miR-21 plays a major role in tissue pathological and physiological processes, and is an important regulator of molecular networks[18]. Recent studies have revealed a role for miR-21 in the fibrosis of various tissues, including cardiac, lung, liver, kidney, tumor, and skin[19]. Moreover, miR-21 was shown to be upregulated following several types of central nervous system (CNS) injuries including traumatic CNS injury[17, 20]. Pathological roles for miR-21 have also been identified in a murine model of SCI, including regulation of the non-cell autonomous pathway of astrocytes and the regrowth of axons in glial scars.[21]

The present study used a mouse model of spinal cord contusion injury in which primary spinal meninges fibroblasts were separated and purified from the lesions to verify our hypothesis that miR-21-5p regulates the formation of fibrotic scars and axonal regeneration after SCI through the TGF-β signaling pathway by targeting Smad7. We used a μParaFlo microRNA microarray assay and quantitative real-time (qRT)-PCR to show that miR-21-5p is significantly up-regulated in the lesion tissues of a mouse SCI model. Kyoto Encyclopedia of Genes and Genomes (KEGG) pathway analysis indicated that miR-21-5p specifically binds to Smad7, while bioinformatics analysis based on TargetScan, PicTar, and miRanda miRNA databases revealed a Smad7 targeting sequence (AUAAGCUA) in miR-21-5p. miR-21-5p was shown to negatively regulate Smad7, achieving pro-fibrogenic effects. These findings suggest that miR-21-5p is a promising target for regulating the fibrosis of spinal meninges fibroblasts, and may provide an alternative treatment for SCI.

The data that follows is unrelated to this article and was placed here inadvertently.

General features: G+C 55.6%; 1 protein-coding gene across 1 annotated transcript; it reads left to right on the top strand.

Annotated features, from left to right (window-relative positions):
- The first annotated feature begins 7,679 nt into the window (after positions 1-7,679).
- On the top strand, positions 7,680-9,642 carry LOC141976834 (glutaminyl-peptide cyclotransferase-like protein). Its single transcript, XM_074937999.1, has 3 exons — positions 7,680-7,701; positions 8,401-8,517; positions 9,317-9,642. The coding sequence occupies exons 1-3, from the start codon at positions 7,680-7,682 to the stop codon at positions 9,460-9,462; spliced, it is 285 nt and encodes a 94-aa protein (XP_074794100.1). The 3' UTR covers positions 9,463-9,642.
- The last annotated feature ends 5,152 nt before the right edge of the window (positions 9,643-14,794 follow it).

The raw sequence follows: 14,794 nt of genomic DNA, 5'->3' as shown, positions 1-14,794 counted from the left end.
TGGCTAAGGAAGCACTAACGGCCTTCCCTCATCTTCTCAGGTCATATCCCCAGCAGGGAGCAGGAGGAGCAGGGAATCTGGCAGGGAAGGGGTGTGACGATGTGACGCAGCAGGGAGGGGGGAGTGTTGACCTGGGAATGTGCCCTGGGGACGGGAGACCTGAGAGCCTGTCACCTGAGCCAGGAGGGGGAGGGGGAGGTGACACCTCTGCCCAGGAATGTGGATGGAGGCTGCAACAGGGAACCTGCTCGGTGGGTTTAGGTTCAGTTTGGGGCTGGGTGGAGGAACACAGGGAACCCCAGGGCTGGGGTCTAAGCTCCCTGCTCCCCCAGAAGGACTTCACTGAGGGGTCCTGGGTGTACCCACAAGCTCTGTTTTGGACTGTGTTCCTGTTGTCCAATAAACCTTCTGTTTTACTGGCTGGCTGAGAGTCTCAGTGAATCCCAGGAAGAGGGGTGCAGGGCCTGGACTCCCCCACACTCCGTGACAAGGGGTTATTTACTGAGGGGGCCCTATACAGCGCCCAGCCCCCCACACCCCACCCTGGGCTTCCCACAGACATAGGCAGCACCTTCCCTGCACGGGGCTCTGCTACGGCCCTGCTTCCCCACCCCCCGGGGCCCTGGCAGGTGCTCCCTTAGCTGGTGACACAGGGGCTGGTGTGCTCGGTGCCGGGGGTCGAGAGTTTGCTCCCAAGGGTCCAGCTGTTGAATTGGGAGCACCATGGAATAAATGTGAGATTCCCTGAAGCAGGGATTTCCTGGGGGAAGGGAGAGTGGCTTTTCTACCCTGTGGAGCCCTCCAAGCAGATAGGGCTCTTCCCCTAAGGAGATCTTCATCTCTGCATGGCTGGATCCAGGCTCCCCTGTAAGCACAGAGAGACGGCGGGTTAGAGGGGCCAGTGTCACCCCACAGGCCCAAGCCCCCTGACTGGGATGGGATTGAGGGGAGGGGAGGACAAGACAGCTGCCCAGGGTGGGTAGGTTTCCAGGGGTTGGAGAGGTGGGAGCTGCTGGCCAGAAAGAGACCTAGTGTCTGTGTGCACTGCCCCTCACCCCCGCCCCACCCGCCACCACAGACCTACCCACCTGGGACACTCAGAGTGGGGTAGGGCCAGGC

Materials and Methods

Cell culture and transfection

Primary mouse spinal fibroblasts (PriCells, Wuhan, China) were cultured at 37°C in a humidified atmosphere of 5% CO2 in modified Eagle's medium (Gibco, Shanghai, China) supplemented with 8% fetal bovine serum (Gibco, Brisbane, Australia) and 100 IU/mL penicillin-streptomycin (Solarbio, Beijing, China). Cells from passages 2-4 were used for the experiments. After culturing to 60%-80% confluency, the cells were treated with different concentrations of TGF-β (0, 1.25, 2.5, 5, and 10 ng/ml) for various time courses (0, 6, 12, 24, and 48 h). Transfection of miR-21-5p mimics/ inhibitors/ scrambled controls (RiboBio, Guangzhou, China) was initiated when the cells were 30%-50% confluent. After 48 h, the cells were stimulated with TGF-β (10 ng/ml) for 48 h.

Mouse model and functional assessment

All animal procedures were approved by the Research Ethics Committee of Shandong University (Jinan, China). Adult male C57BL/6 mice (8-10 weeks old) were purchased from the Laboratory Animal Centre of Shandong University. The animals were housed in a clean facility under the controlled conditions of 22-24°C, relative humidity 30%-50%, and a 12-h light-dark cycle. A standard mouse diet and filtered water were available ad libitum.